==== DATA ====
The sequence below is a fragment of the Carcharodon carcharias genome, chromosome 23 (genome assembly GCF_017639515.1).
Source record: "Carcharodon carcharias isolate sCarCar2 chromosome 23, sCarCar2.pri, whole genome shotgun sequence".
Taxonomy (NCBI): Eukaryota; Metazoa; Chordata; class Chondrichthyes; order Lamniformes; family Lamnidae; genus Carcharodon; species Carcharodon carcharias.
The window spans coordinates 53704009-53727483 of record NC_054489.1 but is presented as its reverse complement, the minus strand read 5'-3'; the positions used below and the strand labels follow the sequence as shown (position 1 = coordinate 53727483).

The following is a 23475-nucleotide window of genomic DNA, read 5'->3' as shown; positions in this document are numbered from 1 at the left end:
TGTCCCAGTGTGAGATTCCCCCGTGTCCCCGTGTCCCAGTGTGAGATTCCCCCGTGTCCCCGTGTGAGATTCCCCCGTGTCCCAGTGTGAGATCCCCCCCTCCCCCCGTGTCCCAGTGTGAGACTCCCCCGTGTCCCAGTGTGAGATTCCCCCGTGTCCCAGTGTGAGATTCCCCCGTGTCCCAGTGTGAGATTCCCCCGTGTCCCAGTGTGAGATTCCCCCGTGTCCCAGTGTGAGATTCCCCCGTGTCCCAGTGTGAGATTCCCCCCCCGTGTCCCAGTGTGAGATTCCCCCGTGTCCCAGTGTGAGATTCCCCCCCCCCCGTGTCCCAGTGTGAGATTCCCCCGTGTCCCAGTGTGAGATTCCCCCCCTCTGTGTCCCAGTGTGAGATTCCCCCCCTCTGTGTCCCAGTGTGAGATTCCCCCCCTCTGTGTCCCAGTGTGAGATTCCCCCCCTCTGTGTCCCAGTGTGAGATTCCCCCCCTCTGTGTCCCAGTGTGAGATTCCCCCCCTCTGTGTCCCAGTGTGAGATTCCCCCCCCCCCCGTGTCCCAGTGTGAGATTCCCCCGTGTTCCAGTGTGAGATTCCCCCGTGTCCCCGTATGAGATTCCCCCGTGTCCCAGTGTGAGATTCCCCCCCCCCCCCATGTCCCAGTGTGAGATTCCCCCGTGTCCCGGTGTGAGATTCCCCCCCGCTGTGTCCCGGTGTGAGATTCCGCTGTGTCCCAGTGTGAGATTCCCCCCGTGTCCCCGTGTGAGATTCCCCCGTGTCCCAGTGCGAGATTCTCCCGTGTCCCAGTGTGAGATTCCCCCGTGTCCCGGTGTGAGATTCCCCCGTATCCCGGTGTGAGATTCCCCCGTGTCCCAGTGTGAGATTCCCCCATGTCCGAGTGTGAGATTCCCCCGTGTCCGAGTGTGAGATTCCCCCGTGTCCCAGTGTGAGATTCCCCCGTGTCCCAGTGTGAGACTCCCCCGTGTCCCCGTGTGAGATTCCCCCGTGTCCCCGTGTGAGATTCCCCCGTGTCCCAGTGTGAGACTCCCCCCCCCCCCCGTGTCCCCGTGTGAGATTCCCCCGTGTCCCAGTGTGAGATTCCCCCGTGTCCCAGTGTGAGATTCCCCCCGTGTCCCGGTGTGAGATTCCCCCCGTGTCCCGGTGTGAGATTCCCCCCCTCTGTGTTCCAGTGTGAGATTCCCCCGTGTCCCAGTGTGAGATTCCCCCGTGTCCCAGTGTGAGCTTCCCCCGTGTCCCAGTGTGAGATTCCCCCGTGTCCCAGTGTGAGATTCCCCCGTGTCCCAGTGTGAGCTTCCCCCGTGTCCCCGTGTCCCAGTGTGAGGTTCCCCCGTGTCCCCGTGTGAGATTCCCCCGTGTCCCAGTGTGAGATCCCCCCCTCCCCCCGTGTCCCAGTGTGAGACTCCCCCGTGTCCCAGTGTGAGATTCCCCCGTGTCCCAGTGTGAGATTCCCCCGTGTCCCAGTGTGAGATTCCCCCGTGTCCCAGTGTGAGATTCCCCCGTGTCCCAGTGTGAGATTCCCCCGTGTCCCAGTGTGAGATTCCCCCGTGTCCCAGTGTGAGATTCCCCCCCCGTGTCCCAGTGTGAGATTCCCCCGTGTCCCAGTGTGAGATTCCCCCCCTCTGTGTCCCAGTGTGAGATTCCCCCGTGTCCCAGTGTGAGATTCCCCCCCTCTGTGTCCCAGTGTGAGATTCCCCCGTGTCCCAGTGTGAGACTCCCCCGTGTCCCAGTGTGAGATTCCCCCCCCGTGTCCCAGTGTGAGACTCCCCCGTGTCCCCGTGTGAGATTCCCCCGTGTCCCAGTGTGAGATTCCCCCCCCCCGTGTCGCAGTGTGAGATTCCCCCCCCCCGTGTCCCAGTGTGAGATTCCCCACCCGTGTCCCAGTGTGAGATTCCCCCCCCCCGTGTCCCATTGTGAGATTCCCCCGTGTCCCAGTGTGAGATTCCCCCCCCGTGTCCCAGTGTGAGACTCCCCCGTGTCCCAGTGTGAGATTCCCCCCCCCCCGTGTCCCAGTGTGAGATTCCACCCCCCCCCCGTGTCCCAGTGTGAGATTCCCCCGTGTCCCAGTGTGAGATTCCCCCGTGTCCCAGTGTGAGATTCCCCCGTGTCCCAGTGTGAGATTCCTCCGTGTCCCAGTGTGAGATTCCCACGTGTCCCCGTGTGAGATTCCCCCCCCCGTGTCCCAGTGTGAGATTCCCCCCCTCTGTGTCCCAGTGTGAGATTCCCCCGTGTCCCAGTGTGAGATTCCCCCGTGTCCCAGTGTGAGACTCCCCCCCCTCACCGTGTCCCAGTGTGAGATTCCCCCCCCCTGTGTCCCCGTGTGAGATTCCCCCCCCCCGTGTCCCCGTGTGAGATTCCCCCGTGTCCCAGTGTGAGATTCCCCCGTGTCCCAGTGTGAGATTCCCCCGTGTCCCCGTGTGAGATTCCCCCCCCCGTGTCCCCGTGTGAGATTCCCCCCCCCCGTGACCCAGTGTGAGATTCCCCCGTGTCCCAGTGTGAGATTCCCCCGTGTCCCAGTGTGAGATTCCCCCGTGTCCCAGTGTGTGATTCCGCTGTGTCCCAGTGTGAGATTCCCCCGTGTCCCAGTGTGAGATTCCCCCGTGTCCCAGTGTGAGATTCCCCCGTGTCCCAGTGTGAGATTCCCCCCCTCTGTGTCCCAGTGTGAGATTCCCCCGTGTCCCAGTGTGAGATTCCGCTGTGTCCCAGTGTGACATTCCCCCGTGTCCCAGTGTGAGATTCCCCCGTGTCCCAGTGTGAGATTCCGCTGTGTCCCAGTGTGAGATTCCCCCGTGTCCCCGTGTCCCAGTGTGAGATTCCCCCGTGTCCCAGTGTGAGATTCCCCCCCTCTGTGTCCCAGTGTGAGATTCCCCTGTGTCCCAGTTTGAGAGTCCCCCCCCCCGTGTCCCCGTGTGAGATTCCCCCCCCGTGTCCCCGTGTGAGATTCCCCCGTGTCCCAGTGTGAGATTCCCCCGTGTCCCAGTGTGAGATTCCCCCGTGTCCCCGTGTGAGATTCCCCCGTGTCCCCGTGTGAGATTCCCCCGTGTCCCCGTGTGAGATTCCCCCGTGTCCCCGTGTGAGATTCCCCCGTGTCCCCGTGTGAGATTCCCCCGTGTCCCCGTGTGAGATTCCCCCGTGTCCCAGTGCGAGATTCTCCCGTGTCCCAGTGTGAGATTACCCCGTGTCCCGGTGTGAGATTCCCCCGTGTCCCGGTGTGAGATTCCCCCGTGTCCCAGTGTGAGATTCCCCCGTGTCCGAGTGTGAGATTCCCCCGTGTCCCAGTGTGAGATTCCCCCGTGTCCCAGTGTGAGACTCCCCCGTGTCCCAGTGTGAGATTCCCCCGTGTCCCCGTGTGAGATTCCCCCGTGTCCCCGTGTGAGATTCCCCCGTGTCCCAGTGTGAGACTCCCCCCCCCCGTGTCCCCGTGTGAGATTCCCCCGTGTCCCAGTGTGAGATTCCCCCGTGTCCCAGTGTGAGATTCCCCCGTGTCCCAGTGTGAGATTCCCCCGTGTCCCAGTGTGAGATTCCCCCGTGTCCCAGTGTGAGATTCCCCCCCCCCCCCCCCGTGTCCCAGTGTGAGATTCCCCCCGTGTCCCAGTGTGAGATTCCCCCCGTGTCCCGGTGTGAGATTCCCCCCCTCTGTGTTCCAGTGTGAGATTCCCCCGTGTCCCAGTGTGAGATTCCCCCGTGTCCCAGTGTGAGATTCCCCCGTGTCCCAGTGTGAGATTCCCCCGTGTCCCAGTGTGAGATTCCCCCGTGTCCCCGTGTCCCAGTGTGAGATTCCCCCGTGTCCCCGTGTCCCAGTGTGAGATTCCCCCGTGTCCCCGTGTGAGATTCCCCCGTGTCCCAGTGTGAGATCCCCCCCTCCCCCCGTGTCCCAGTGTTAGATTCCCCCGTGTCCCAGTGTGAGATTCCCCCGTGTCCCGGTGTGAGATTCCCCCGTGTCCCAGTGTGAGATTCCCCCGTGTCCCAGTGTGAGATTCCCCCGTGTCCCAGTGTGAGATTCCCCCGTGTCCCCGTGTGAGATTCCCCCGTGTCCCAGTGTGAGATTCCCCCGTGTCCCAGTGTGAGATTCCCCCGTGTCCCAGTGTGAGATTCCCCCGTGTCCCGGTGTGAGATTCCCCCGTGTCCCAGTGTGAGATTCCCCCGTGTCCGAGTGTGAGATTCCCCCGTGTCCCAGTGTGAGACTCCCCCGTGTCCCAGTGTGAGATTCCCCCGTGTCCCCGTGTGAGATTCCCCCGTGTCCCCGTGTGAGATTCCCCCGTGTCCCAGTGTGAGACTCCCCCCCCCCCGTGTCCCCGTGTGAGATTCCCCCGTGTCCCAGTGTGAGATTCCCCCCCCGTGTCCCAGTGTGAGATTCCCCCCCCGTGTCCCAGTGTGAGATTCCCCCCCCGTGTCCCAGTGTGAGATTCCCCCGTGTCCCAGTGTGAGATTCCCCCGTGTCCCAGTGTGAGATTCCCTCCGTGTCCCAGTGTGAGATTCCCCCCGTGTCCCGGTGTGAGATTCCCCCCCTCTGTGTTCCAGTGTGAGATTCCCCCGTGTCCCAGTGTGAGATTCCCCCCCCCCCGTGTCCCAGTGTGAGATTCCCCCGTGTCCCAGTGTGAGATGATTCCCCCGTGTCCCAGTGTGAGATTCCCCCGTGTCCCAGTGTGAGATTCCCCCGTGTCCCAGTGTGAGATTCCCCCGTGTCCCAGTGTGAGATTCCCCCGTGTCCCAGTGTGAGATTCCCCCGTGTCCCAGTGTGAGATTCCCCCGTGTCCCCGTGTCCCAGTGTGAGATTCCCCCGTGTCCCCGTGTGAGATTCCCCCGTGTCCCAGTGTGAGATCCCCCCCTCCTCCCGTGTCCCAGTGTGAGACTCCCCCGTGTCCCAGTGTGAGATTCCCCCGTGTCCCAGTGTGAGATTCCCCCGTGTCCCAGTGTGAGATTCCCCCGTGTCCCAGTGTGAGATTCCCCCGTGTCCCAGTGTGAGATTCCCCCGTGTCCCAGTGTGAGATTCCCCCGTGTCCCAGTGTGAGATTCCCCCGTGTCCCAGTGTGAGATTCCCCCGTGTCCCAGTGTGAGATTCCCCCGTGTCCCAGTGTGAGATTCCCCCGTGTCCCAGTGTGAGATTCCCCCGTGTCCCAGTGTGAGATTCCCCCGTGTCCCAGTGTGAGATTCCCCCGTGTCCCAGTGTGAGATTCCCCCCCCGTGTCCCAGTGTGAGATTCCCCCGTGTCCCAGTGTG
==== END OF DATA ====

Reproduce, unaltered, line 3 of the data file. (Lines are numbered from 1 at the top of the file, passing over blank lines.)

Taxonomy (NCBI): Eukaryota; Metazoa; Chordata; class Chondrichthyes; order Lamniformes; family Lamnidae; genus Carcharodon; species Carcharodon carcharias.